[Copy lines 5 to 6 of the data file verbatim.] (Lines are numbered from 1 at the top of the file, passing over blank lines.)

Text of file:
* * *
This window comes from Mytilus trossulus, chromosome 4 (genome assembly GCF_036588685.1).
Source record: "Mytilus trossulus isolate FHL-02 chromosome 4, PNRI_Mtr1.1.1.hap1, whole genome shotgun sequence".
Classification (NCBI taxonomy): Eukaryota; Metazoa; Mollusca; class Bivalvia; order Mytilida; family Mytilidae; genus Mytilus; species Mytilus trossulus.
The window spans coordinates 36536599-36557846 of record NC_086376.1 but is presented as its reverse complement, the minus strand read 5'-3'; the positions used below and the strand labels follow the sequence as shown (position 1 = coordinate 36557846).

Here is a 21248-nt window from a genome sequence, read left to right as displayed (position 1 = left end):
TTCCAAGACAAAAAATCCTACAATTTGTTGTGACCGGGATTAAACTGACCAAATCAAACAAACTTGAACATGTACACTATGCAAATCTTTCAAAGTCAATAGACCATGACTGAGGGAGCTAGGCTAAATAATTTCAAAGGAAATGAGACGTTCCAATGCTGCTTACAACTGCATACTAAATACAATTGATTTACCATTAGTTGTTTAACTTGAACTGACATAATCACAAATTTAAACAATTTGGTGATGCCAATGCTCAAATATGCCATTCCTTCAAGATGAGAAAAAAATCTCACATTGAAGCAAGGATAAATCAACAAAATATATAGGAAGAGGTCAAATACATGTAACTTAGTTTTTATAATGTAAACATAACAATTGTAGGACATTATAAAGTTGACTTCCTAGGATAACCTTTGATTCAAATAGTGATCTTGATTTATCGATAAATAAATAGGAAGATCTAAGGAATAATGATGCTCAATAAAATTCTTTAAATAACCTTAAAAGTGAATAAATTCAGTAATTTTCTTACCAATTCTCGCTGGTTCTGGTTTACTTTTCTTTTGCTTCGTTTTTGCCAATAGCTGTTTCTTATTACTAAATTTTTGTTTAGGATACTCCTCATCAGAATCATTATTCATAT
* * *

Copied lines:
Here is a 21248-nt window from a genome sequence, read left to right as displayed (position 1 = left end):
TTCCAAGACAAAAAATCCTACAATTTGTTGTGACCGGGATTAAACTGACCAAATCAAACAAACTTGAACATGTACACTATGCAAATCTTTCAAAGTCAATAGACCATGACTGAGGGAGCTAGGCTAAATAATTTCAAAGGAAATGAGACGTTCCAATGCTGCTTACAACTGCATACTAAATACAATTGATTTACCATTAGTTGTTTAACTTGAACTGACATAATCACAAATTTAAACAATTTGGTGATGCCAATGCTCAAATATGCCATTCCTTCAAGATGAGAAAAAAATCTCACATTGAAGCAAGGATAAATCAACAAAATATATAGGAAGAGGTCAAATACATGTAACTTAGTTTTTATAATGTAAACATAACAATTGTAGGACATTATAAAGTTGACTTCCTAGGATAACCTTTGATTCAAATAGTGATCTTGATTTATCGATAAATAAATAGGAAGATCTAAGGAATAATGATGCTCAATAAAATTCTTTAAATAACCTTAAAAGTGAATAAATTCAGTAATTTTCTTACCAATTCTCGCTGGTTCTGGTTTACTTTTCTTTTGCTTCGTTTTTGCCAATAGCTGTTTCTTATTACTAAATTTTTGTTTAGGATACTCCTCATCAGAATCATTATTCATAT